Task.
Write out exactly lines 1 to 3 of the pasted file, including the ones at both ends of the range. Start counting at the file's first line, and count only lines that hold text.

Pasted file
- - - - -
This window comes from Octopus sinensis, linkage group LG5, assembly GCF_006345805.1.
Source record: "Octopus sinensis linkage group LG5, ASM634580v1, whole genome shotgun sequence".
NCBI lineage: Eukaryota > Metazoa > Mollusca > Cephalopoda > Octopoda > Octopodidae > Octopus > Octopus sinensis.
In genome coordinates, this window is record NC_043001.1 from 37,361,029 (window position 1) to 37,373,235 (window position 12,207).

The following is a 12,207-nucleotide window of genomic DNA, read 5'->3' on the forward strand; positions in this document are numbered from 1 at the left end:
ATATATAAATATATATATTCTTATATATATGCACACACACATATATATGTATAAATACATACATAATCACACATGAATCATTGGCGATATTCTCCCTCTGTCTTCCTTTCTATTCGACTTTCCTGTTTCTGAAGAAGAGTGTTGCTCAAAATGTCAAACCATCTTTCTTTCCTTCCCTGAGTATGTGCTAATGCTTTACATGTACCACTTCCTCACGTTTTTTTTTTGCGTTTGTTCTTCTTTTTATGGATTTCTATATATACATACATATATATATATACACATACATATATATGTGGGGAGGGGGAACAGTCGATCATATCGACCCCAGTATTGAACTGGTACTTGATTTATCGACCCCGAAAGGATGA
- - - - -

This window comes from Octopus sinensis, linkage group LG5, assembly GCF_006345805.1.
Source record: "Octopus sinensis linkage group LG5, ASM634580v1, whole genome shotgun sequence".
NCBI lineage: Eukaryota > Metazoa > Mollusca > Cephalopoda > Octopoda > Octopodidae > Octopus > Octopus sinensis.